Back in the old days, when Windows 7 was Microsoft’s flagship operating system, users were allowed to stream the music playing on the phone to their PCs over Bluetooth without third-party apps.
On Windows 7 or older versions of Microsoft’s OS, you could right-click on Bluetooth icon in the system and select the ‘Add a device’ option. From there, you can search for your smartphone or feature phone that you want to use for streaming music and add it.
During the process, all necessary peripheral drivers were installed. After the process is complete, you can access the internal storage of the phone, send files, and play music. On Windows 10, you can still browse the internal storage and send/receive files, but the feature to play music is no longer available.
Windows 7 supported A2DP sink, which allowed users to play music on your phone and listen to it on your desktop’s speaker.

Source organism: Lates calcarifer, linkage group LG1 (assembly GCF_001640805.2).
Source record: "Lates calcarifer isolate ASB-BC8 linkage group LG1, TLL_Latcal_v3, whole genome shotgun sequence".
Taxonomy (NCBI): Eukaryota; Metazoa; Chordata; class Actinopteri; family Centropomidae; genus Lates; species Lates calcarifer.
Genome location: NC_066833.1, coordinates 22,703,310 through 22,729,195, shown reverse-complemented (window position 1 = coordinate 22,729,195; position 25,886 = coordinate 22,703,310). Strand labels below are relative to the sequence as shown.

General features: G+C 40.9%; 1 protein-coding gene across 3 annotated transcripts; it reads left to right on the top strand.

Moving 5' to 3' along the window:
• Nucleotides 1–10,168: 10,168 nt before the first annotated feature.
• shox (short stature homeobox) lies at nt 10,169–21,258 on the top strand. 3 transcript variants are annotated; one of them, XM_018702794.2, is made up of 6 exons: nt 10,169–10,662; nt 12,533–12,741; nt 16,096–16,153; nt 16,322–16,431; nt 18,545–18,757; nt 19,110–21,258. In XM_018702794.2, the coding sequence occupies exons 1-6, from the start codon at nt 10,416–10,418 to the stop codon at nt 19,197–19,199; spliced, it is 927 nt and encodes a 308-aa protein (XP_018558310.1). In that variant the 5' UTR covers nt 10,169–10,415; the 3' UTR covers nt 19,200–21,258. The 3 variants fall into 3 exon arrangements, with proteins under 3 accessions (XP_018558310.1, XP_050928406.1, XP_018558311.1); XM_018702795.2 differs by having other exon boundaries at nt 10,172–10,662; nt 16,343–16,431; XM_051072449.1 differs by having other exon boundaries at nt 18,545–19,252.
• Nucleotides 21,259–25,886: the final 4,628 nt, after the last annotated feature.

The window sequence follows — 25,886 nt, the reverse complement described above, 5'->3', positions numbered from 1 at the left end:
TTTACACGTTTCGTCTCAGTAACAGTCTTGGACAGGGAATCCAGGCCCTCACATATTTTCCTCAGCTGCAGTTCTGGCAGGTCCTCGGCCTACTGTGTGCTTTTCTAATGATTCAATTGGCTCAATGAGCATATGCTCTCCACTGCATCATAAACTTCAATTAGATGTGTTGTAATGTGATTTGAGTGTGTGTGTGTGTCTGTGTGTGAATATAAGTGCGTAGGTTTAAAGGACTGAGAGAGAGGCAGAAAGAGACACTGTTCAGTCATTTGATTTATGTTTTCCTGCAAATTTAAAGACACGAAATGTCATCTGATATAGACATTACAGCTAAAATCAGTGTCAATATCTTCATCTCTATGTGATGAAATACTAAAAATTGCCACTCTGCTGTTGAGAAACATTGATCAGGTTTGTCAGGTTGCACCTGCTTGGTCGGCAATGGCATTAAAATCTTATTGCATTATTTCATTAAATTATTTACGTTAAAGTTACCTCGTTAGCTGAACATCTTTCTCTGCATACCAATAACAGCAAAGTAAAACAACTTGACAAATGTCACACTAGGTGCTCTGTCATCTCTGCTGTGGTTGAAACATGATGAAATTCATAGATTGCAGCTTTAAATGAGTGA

According to Intel’s support doc, Microsoft dropped support for A2DP sink on Windows 10 and you can no longer stream music from your phone to PC.
“You won’t be able to receive audio from other Bluetooth devices via A2DP. For example, you won’t be able to stream music from your mobile phone to speakers on a Windows 10 PC,” Intel noted in a document last updated in 2018.
In the codebase of Windows 10 preview builds, references to Bluetooth’s A2DP Sink feature has been spotted again, suggesting that the feature is making a comeback.
In an upcoming update of Windows 10, you’ll be able to play music on your phone and listen to it on your computer’s speaker over Bluetooth. Microsoft could also add a remote control to the taskbar, which existed on Windows 7 for A2DP connections, so you can manage the music player easily.
Microsoft has yet to confirm the new Bluetooth feature for Windows 10 and it remains unclear when it will make a comeback.
Microsoft is also working on Bluetooth EATT support for Windows 10 to improve the quality of connections.